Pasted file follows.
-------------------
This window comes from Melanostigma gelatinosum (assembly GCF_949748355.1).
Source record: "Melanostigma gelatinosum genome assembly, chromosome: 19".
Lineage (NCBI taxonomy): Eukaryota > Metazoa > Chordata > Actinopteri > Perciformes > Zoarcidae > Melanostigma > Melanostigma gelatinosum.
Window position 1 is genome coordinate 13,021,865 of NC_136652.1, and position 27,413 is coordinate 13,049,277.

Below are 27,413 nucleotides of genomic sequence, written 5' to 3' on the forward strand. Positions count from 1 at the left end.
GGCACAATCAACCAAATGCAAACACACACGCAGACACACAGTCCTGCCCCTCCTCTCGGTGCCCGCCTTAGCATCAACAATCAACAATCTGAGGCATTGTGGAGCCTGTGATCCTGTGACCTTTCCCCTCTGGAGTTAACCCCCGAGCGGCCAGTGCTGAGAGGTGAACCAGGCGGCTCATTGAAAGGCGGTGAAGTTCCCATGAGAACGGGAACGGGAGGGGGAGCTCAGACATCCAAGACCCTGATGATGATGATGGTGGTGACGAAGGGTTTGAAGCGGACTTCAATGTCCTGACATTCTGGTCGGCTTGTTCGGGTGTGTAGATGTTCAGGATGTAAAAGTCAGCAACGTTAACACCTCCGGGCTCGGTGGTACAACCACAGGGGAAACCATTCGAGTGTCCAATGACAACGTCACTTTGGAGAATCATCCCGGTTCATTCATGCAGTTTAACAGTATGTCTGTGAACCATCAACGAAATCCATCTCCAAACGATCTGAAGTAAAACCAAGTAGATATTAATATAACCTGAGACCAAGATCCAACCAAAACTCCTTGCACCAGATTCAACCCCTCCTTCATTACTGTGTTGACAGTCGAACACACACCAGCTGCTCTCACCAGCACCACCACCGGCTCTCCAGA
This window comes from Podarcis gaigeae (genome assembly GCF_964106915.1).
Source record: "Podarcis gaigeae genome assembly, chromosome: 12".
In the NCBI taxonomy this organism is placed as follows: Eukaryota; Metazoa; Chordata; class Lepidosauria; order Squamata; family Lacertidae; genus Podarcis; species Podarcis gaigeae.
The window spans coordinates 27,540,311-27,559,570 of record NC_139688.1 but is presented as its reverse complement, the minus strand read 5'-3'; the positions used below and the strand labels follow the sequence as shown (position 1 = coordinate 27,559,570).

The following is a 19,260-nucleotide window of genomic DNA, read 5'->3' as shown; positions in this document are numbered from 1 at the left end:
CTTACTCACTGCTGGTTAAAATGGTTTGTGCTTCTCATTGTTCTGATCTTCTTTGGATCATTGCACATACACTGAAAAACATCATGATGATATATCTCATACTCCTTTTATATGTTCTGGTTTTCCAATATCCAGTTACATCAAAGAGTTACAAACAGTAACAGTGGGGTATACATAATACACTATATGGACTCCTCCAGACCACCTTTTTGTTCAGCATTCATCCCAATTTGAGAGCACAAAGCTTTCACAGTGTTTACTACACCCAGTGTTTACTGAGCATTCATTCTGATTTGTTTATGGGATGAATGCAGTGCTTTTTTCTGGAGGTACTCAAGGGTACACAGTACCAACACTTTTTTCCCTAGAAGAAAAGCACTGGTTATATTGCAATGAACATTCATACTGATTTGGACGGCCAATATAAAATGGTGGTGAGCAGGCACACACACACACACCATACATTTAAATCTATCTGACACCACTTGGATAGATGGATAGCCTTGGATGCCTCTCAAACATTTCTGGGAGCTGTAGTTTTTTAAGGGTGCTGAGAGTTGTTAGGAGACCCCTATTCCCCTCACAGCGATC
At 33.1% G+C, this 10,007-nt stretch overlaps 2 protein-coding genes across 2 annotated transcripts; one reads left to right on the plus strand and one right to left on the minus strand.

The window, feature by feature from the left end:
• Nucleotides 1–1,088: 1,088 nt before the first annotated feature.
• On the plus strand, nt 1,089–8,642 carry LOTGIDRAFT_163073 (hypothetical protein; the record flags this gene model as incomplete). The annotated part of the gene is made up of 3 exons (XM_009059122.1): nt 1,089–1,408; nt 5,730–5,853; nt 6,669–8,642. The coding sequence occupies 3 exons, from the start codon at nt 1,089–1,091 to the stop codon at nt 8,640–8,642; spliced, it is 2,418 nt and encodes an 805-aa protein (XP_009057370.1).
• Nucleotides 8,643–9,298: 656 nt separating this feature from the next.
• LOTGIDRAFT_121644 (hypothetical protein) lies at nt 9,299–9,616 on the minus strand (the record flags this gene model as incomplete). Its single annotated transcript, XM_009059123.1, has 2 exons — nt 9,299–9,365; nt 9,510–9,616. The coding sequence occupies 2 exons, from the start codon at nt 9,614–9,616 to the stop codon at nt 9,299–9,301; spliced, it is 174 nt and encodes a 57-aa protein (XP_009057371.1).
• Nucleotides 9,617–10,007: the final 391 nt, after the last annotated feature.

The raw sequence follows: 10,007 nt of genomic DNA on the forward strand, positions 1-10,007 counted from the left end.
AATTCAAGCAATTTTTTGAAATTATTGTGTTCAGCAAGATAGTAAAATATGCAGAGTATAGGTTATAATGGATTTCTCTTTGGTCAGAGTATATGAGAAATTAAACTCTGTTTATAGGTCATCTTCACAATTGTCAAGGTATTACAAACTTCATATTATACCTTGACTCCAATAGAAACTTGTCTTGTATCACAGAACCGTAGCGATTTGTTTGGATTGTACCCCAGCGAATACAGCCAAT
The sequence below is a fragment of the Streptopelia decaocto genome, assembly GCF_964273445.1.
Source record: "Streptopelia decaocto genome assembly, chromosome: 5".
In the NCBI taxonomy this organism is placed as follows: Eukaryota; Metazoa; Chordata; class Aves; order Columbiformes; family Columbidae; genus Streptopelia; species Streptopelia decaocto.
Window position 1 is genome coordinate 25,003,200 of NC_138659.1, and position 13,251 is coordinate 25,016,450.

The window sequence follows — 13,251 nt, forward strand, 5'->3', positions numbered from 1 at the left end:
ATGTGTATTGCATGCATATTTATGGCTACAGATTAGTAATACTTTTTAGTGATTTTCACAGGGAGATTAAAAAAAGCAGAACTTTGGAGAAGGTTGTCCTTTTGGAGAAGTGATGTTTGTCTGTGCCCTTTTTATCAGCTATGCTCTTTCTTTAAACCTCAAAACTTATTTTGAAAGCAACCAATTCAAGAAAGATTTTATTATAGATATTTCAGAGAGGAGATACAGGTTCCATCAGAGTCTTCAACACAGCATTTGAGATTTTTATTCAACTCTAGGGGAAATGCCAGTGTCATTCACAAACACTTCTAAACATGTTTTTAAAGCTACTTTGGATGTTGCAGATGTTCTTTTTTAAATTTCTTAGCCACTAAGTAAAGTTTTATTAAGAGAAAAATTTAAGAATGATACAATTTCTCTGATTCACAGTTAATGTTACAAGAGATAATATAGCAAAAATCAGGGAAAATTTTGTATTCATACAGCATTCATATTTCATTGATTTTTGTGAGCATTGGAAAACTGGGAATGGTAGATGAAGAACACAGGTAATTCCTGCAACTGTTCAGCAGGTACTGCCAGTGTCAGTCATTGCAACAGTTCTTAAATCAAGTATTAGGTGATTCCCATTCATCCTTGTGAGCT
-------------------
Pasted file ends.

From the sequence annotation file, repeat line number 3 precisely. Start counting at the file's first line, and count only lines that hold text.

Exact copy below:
Lineage (NCBI taxonomy): Eukaryota > Metazoa > Chordata > Actinopteri > Perciformes > Zoarcidae > Melanostigma > Melanostigma gelatinosum.